Tuesday, 24 January 2012

Who will be Queen of the Channel?

Choice on the Channel

I remember my first trip across the channel on the "Queen of the Channel" many years ago from Margate Jetty. It was the only time I was ever sea sick after several hours at sea.
Things are different now with large super ferries. So what are the choices now from Kent with the demise of Seafrance. Well P&O Dover to Calais is a pretty good service. There is DFDS Seaways Dover to Dunkirk (old Sally port) , and there is Transeuropa Ramsgate to Ostend.

We did have Dover to Boulogne courtesy of Speedferries who ran a no frills fast cat. Unfortunately fuel costs scuppered them although we must thank them for the lower fares we have today. They were followed by LD lines who said that the service to Boulogne was not sustainable. Unfortunately their crossing times were not the most convenient.

For those travellers to France who want to head south towards the Dordogne or the west coast but not through Paris the best option is Calais whereas Boulogne would be more ideal. The best part about Boulogne is that the port is right in the Town. It is not so congested as Calais and has some lovely restaurants. It is a short drive on a good road direct to the Auto-route. This road also passes a large supermarket where you can fill up with fuel. For many people Boulogne would be a convenient port.

I do hope that a company will fill the void left by Seafrance to keep competition on the channel and that someone considers Boulogne as the port of choice. Maybe we could bring back a service from Folkestone to Boulogne although at present that looks doubtful.

There does not seem to be much news a present about what will happen to Seafrance boats. Whether a buy out by Eurotunnel is in the best interest of travellers is debatable. DFDS does appear to be a strong contender but lets hope whatever is happening behind closed doors will be good for travellers.

For those of you who going to France check out links to below "Gite in Unspoilt France."

Thursday, 19 January 2012

Boris Island

Well here we go again. The lunatics have left the asylum again. A London airport in the Thames Estuary?

Reasons it should not happen.

1. Cost £80 billion pounds+. Not affordable.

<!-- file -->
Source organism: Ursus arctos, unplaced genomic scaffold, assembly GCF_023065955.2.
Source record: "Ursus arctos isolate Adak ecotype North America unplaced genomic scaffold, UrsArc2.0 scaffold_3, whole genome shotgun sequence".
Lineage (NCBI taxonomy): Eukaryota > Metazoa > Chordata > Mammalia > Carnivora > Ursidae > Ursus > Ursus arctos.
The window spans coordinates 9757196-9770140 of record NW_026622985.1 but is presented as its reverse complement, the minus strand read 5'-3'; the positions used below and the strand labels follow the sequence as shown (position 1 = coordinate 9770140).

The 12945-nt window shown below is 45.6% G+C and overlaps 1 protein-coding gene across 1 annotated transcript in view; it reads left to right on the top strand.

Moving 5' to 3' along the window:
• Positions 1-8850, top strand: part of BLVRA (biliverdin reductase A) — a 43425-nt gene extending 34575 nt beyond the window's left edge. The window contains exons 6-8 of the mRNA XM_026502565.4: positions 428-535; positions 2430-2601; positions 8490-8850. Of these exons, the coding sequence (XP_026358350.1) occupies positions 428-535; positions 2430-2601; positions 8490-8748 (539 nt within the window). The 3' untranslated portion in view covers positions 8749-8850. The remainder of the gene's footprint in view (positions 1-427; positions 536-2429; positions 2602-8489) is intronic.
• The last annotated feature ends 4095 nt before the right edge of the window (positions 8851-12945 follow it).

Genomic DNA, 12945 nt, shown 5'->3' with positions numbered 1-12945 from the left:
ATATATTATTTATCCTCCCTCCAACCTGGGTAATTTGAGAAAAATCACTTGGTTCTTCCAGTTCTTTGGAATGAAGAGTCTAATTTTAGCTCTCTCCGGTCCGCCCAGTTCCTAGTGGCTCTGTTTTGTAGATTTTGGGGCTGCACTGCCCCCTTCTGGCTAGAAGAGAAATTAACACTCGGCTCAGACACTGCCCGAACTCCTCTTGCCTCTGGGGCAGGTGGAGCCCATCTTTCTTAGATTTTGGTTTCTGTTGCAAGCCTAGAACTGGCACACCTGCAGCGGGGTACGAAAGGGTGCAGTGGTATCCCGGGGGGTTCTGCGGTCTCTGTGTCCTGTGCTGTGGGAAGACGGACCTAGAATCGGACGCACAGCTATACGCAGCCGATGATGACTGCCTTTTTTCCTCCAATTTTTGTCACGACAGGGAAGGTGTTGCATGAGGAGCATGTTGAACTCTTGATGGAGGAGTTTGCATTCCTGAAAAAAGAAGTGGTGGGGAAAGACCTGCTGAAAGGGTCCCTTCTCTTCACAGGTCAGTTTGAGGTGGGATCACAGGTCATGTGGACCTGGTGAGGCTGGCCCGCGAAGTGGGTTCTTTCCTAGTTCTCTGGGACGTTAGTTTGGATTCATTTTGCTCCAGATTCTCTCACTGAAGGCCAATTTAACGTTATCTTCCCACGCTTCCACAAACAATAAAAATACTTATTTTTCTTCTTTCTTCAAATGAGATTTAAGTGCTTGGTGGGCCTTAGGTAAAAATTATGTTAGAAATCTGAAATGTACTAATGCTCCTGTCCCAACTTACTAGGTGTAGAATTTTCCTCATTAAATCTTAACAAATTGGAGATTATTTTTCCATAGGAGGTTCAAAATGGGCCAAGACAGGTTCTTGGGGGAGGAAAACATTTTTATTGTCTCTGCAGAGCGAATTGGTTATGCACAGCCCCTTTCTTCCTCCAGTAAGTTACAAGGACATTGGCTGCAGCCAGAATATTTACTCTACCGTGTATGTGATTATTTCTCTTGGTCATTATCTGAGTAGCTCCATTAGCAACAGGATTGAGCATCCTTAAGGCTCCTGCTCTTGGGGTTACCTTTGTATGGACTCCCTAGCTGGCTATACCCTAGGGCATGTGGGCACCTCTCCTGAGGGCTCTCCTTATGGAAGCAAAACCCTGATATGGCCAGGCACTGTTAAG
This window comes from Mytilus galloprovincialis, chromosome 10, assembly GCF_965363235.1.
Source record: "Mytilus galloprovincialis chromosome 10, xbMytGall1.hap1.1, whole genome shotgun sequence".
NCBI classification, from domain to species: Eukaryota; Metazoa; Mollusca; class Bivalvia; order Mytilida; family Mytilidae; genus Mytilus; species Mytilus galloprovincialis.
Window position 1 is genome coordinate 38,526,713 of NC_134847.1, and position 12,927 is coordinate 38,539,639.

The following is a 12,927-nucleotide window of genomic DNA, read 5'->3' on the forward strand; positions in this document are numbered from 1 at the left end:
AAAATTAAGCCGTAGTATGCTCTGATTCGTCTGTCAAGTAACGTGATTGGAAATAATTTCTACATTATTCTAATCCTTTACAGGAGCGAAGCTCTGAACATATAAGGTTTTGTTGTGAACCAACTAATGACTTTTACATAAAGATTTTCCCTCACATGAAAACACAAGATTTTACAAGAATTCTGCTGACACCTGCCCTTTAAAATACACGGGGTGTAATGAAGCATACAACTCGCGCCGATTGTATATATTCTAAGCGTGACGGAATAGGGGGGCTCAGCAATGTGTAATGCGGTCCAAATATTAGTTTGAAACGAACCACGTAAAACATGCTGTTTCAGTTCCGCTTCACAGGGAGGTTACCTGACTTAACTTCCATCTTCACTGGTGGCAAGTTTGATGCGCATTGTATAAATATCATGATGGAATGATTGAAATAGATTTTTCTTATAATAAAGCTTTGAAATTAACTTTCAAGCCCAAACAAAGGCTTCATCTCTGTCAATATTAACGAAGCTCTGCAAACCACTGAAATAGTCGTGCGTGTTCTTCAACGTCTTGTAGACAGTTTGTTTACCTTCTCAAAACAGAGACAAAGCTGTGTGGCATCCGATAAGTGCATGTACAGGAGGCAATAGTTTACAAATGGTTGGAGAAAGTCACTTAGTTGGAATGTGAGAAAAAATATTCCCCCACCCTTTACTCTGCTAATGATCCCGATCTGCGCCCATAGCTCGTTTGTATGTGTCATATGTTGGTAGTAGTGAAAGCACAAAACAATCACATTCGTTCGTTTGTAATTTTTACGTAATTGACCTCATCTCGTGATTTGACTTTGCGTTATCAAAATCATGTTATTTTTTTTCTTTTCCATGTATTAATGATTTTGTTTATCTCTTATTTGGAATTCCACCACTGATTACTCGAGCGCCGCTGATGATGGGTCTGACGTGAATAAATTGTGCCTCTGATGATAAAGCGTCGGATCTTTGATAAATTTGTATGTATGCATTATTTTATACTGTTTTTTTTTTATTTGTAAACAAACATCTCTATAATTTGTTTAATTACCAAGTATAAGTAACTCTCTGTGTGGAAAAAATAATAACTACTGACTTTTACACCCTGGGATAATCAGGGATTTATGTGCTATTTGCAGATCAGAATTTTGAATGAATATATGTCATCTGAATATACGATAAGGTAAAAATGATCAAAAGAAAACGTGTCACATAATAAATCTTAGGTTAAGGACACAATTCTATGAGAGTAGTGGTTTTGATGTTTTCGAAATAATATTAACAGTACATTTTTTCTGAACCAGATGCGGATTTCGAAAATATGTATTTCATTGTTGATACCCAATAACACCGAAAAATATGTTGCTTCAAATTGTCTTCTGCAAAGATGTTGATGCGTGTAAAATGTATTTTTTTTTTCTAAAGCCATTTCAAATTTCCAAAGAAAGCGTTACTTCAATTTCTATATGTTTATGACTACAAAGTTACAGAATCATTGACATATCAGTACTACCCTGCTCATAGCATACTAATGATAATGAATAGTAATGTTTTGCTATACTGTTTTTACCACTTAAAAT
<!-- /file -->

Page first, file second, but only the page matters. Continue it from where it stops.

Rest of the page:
2. It will require massive infrastructure to support it. M2, A2, M25 already stuffed.
3. The area is a wildlife wetland of special scientific interest.
4. Migrating Geese and other birds means the potential for bird strike is highly likely. We are not likely to have pilots with the capability of the Hudson river pilot next time.
5. We have airport capacity already available and underused outside of London.
6. Demand for flights falling.

Reasons put forward for building.

1. London needs another airport so it can encourage business.
2. It will provide jobs for a deprived area.
3. Heathrow is running at 97% capacity.

Common sense.

Would it not be sensible to designate airports in London aimed at business and non charter airlines and those outside of London for holiday, charter and budget airlines.
Spend only a fraction of this £80 billion improving links. In fact you could even subsidise fares and still be in pocket.

Thanet is more deprived than the area surrounding the proposed new airport. Any extra jobs generated at Manston would help our Island out of the hole it has been for years. Other airports would benefit hence sharing the economic benefits instead of concentrating them in one place.

The need for night flights at Manston would be less as we would not be reliant on the old and noisy freight planes which we are threatened with at present. The airport would be able to generate its revenue from quieter less anti social aircraft.

I cannot understand why Cameron is even entertaining this idea or is it just a ploy to get Boris re-elected? What worries me is politics and money are the forces here. What happened to this Green Conservatism?